like precipitation, infusing
iron seeds that rest atop the ozone-dome
and flourish. Somehow I am coming to terms with
churches I will never go back to, and last-year’s friends
who own creative nobility but fail to nourish.
It is starting, culminating like a blood clot,
anchoring me to my drive, wringing out my squishy insides
until they are parched, until the robin’s song registers austere.
Escape happens in the morning,
wading through yesterday’s debris,
fascinated by scars and euphoria that comes opening airways.
Can I conceive of a crime that will not haunt?
There are rules to follow, bones that fit into sockets,
sacred formations that must not be tampered with,
and speeches spoken, brave enough to own on paper.
Biting is war; be it biting on silver,
gently marking areolas, or lacerating wet teabags.
I forfeited what I thought was a shield, sure it was
more than only emptiness swelling. It was
a birthmark, nihilism reclining over my pre-destined zenith.
There are things that start then overtake.
They emerge pure as children,
touch ground and vaporize. August is hard.
In that critical heat, everything that wavers between worlds
gets erased – splits up into two categories
of corpses and lifeforms that take celestial flight – ends up
where water sinks or where water concentrates,
either way, falls
but does not flow.
Copyright © 2011 by Allison Grayhurst
First published in “The Muse (An International Journal of Poetry)”
You can listen to the poem by clicking below:
“Allison Grayhurst intertwines a potent spirituality throughout her work so that each poem is not simply a statement or observation, but a revelation that demands the reader’s personal involvement. Grayhurst’s poetic genius is profound and evident. Her voice is uniquely authentic, undeniable in its dignified vulnerability as it is in its significance,” Kyp Harness, singer/songwriter, author.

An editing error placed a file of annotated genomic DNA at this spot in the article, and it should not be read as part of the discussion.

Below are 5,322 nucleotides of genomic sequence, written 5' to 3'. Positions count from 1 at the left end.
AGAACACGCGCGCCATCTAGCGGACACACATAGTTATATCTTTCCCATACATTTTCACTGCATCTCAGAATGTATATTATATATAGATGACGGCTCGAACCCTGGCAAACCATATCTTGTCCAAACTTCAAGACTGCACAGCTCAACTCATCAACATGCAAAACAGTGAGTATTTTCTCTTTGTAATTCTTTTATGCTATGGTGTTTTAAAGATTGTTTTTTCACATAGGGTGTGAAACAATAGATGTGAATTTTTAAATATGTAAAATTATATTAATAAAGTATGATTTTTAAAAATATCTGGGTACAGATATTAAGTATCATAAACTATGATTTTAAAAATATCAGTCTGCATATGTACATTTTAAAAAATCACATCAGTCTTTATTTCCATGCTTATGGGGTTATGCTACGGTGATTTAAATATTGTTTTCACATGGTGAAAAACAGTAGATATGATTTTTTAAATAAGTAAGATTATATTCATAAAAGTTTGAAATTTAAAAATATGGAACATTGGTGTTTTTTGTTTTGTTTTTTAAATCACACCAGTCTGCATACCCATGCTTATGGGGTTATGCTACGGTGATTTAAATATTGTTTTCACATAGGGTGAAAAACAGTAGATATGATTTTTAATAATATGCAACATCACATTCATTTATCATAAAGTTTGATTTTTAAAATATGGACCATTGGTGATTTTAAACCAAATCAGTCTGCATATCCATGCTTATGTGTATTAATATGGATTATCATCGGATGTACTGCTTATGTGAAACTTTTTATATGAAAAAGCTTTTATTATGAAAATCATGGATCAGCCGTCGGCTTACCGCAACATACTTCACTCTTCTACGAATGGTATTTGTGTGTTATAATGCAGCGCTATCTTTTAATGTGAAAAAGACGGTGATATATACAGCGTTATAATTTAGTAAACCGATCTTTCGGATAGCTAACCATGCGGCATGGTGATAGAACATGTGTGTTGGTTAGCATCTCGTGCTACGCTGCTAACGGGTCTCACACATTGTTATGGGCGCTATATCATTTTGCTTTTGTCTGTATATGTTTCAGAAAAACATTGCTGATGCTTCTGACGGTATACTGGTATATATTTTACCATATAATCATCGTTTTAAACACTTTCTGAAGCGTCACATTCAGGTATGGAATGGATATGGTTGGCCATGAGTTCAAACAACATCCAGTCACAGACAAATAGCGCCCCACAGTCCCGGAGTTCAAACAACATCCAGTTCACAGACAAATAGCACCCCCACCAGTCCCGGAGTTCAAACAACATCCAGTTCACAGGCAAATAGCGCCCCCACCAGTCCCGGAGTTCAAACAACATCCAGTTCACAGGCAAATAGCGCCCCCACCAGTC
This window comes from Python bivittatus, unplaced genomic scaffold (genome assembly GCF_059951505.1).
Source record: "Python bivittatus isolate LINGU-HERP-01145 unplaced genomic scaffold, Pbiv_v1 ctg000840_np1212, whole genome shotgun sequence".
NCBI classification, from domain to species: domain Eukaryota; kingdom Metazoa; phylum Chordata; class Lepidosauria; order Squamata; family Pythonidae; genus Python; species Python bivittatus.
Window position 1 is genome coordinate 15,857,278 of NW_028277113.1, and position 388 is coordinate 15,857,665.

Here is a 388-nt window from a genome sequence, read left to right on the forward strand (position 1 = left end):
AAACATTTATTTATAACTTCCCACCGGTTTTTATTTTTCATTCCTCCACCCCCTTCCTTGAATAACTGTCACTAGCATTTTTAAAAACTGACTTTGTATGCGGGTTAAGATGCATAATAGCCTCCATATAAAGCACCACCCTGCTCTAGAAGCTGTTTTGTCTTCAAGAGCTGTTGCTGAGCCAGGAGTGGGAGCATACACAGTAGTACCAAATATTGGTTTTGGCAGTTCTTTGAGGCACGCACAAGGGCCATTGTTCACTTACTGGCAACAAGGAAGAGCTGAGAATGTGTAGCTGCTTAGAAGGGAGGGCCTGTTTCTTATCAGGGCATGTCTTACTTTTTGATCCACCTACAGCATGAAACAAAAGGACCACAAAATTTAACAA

“Allison Grayhurst’s poems are like cathedrals witnessing and articulating in unflinching graphic detail the gritty angst and grief of life, while taking it to rare clarity, calm and comfort. Grayhurst’s work is haunting, majestic and cleansing, often leaving one breathless in the wake of its intelligence, hope, faith and love amidst the muck of life. Many of Allison Grayhurst’s poems are simply masterpieces. Grayhurst’s poetry is a lighthouse of intelligent honour… indeed, intelligence rips through her work like white water,” Taylor Jane Green, Registered Spiritual Psychotherapist and author.
Book reviews of the River is Blind paperback:
“Throughout (The River is Blind), she (Allison Grayhurst) employs
reiterated tropes of swallowing and being consumed, spatial fullness
and emptiness, shut- in, caverns, chasms, cavities; angels, archangels,
blasphemy, psalms; satiation or starved. With a conceit of unrequited sex
as “my desire”, nocturnal emissions, awakening in the morning, the poet lives
at capacity, uninhibited, dancing,” Anne Burke, poet, regional representative
for Alberta on the League of Canadian Poets’ Council, and chair of
the Feminist Caucus.
“Allison’s poetic prose is insightful, enwrapping, illuminating and brutally truthful. It probes the nature of the human spirit, relationships, spirituality and God. It is sung as the clearest song is sung within a cathedral by choir. It is whispered as faintly as a heartbroken goodbye. It is alive with the life of a thousand birds in flight within the first glint of morning sun. It is as solemn as the sad-sung ballad of a noble death. Read at your peril. You will never look at this world in quite the same way again. Your eye will instinctively search the sky for eagles and scan the dark earth for the slightest movement of smallest ant, your heart will reach for tall mountains, bathe in the most intimate of passions and in the grain and grit of our earth. Such is Allison Grayhurst. Such is her poetry. THE RIVER IS BLIND is a must-read,” Eric M. Vogt, poet and author.